Antoine Lavoisier

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Antoine-Laurent de Lavoisier (also Antoine Lavoisier after the French Revolution; (26 August 1743 – 8 May 1794); (French pronunciation: [ɑ̃twan lɔʁɑ̃ də lavwazje]), the "father of modern chemistry",[1] was a French nobleman prominent in the histories of chemistry and biology. He stated the first version of the law of conservation of mass,[2] recognized and named oxygen (1778) and hydrogen (1783), abolished the phlogiston theory, helped construct the metric system, wrote the first extensive list of elements, and helped to reform chemical nomenclature. He discovered that, although matter may change its form or shape, its mass always remains the same.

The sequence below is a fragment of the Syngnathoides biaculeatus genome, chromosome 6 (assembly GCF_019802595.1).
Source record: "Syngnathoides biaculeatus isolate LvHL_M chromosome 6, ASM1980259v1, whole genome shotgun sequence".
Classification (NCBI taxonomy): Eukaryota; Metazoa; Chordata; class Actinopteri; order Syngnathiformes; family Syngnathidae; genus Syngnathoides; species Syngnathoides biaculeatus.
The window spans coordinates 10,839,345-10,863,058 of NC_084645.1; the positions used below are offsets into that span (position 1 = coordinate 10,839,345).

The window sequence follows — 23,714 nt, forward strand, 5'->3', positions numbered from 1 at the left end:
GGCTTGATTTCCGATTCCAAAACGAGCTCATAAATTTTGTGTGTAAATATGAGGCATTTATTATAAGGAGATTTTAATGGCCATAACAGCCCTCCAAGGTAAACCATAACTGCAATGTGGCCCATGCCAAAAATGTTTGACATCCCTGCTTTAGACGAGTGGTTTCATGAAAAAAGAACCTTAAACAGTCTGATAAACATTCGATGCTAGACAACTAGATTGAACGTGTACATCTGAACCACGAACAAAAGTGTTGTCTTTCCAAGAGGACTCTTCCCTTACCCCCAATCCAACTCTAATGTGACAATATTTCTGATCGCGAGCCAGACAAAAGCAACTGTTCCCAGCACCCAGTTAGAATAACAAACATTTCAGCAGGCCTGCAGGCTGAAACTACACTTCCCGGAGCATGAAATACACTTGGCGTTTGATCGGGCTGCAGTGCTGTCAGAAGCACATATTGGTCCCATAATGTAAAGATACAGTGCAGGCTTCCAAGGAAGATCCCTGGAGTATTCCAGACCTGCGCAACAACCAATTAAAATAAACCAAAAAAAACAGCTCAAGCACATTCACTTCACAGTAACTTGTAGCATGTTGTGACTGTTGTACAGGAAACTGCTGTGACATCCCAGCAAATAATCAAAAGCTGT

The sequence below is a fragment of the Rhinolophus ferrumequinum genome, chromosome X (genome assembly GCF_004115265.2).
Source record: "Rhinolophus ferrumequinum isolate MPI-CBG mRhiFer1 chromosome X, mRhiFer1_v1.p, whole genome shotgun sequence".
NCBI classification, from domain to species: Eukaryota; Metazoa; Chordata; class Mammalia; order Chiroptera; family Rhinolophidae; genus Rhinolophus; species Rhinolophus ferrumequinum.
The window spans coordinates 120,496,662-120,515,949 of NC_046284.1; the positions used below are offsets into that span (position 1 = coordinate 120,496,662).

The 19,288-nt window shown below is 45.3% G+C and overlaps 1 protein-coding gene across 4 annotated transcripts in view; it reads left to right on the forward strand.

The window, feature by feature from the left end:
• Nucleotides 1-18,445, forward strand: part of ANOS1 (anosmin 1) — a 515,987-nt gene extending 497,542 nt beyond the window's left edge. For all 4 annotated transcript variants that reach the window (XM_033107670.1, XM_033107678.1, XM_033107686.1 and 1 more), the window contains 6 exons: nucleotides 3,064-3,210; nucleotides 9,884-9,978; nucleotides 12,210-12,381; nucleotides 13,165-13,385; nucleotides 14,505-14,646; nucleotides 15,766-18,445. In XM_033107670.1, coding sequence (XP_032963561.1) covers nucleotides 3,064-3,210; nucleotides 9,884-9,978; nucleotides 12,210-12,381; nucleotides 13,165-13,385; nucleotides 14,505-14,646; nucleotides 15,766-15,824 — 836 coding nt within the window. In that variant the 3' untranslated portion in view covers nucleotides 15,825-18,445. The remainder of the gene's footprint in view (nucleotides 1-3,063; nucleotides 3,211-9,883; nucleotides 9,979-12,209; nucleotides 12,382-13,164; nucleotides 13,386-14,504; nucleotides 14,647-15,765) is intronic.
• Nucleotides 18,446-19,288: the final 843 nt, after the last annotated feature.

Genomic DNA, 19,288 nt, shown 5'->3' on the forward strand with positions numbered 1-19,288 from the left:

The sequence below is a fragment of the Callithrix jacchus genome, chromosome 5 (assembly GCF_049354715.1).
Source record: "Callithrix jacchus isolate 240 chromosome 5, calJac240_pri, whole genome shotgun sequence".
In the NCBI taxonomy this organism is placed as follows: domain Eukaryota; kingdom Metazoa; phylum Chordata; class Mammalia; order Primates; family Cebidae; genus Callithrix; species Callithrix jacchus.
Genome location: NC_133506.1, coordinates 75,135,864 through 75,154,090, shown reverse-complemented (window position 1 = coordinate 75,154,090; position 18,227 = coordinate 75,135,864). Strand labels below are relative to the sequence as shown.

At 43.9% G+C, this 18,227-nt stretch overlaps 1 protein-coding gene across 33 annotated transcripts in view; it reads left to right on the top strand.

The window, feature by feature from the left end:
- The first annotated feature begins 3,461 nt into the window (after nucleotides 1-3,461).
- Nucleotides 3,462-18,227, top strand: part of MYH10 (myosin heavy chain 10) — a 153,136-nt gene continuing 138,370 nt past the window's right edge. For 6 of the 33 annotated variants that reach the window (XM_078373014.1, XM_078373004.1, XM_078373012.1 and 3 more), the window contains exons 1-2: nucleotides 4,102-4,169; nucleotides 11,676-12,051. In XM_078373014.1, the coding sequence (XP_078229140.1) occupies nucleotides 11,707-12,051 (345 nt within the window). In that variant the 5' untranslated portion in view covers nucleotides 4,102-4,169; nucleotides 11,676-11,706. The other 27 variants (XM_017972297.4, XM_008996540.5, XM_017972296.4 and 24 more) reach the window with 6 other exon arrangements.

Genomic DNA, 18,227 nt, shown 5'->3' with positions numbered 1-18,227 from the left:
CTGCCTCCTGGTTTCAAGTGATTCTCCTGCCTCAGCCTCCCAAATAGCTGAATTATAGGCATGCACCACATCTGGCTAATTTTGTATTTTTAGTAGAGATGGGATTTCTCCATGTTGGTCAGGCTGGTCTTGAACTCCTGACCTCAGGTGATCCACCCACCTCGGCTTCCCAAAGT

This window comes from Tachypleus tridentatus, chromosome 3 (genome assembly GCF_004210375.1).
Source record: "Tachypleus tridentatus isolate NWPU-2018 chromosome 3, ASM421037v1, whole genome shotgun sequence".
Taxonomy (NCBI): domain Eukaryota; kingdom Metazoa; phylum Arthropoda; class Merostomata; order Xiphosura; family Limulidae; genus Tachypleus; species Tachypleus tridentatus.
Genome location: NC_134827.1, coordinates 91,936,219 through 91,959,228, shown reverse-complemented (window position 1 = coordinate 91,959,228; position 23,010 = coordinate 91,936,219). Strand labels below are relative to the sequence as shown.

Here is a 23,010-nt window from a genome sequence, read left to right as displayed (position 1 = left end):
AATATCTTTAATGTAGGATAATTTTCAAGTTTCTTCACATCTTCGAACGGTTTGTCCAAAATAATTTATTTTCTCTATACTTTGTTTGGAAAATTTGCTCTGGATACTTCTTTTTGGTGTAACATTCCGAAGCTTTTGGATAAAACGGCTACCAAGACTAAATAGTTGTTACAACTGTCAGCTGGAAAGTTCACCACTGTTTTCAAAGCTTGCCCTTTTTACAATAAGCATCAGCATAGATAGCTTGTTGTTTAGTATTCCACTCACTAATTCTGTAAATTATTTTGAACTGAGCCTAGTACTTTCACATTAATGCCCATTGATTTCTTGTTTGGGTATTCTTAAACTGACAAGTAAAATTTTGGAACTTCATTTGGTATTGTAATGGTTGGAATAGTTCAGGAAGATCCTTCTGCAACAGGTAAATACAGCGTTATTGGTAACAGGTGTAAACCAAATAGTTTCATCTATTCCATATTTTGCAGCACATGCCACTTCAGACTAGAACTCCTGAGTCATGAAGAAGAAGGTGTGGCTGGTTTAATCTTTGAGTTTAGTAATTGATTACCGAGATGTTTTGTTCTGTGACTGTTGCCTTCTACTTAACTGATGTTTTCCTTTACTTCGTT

He was an investor and administrator of the "Ferme Générale" a private tax collection company; chairman of the board of the Discount Bank (later the Banque de France); and a powerful member of a number of other aristocratic administrative councils. All of these political and economic activities enabled him to fund his scientific research. At the height of the French Revolution he was accused by Jean-Paul Marat of selling watered-down tobacco, and of other crimes, and was guillotined.[3][4]

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